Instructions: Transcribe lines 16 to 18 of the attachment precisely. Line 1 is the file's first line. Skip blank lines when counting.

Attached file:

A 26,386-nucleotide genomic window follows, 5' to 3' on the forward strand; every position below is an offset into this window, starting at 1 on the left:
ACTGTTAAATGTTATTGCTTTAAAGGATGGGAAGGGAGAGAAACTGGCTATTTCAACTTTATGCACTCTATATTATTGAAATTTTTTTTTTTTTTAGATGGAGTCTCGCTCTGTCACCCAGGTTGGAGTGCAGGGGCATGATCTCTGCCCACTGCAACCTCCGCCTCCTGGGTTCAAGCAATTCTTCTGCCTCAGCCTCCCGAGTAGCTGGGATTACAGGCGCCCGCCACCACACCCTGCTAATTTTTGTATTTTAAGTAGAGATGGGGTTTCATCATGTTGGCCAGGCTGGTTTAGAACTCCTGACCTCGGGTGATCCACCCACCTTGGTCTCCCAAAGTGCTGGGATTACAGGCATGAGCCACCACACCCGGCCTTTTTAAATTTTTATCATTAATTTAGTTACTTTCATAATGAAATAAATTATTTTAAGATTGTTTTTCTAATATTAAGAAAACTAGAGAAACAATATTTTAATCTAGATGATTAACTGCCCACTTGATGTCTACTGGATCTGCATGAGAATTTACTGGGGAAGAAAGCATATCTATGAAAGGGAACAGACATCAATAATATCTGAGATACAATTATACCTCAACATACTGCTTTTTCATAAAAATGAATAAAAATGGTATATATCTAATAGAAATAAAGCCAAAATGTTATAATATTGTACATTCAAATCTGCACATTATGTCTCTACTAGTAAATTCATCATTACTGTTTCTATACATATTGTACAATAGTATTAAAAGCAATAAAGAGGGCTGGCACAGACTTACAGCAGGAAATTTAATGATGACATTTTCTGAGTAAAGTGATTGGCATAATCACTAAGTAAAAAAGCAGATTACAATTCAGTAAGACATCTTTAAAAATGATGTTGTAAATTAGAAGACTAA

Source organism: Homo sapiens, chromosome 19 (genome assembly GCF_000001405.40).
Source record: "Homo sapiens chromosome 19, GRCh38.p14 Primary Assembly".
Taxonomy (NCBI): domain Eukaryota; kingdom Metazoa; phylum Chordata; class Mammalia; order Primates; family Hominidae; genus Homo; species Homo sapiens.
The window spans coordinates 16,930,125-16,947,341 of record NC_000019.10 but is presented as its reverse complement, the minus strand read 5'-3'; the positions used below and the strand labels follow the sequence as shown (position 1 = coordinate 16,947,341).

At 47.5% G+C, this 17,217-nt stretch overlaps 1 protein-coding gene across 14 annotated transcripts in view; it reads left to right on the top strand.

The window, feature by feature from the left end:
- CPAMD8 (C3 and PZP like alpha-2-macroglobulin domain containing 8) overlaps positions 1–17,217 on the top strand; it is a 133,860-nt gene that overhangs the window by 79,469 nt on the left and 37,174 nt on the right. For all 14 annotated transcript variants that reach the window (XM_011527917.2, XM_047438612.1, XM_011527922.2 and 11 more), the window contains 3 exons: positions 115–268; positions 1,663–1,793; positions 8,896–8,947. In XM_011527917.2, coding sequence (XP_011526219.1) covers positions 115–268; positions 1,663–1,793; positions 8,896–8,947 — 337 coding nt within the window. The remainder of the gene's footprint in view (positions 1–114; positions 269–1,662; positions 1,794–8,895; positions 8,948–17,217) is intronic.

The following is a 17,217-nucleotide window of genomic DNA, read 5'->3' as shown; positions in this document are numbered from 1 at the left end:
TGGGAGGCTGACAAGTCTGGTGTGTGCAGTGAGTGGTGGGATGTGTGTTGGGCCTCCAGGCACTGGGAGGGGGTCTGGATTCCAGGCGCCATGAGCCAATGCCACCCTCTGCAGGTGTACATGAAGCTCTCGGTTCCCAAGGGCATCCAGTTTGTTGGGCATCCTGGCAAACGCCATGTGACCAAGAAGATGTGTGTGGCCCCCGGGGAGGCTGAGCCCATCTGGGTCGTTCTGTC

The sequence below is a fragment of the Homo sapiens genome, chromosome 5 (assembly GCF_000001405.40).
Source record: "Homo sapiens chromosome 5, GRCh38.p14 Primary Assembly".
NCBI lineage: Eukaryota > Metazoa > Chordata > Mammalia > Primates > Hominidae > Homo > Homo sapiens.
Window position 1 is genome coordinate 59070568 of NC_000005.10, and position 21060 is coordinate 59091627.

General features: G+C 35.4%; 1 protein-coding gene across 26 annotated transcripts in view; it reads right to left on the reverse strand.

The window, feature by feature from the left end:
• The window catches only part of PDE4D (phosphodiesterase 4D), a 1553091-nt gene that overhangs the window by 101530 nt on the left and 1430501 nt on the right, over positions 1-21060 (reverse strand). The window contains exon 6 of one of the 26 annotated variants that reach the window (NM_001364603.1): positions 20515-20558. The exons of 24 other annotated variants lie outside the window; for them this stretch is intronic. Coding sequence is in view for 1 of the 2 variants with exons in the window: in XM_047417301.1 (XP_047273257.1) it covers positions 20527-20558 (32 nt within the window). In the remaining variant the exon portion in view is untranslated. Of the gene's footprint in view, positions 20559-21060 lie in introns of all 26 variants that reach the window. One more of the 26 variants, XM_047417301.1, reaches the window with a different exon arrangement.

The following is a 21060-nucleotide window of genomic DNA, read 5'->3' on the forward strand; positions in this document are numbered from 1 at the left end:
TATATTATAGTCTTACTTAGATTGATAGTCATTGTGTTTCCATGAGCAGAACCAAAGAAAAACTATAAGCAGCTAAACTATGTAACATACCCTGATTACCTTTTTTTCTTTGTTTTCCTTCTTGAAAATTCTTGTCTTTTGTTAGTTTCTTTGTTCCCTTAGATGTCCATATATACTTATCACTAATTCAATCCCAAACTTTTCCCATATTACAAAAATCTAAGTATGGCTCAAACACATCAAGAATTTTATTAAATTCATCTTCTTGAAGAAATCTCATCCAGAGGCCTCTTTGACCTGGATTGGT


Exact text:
General features: G+C 35.4%; 1 protein-coding gene across 26 annotated transcripts in view; it reads right to left on the reverse strand.

The window, feature by feature from the left end:
• The window catches only part of PDE4D (phosphodiesterase 4D), a 1553091-nt gene that overhangs the window by 101530 nt on the left and 1430501 nt on the right, over positions 1-21060 (reverse strand). The window contains exon 6 of one of the 26 annotated variants that reach the window (NM_001364603.1): positions 20515-20558. The exons of 24 other annotated variants lie outside the window; for them this stretch is intronic. Coding sequence is in view for 1 of the 2 variants with exons in the window: in XM_047417301.1 (XP_047273257.1) it covers positions 20527-20558 (32 nt within the window). In the remaining variant the exon portion in view is untranslated. Of the gene's footprint in view, positions 20559-21060 lie in introns of all 26 variants that reach the window. One more of the 26 variants, XM_047417301.1, reaches the window with a different exon arrangement.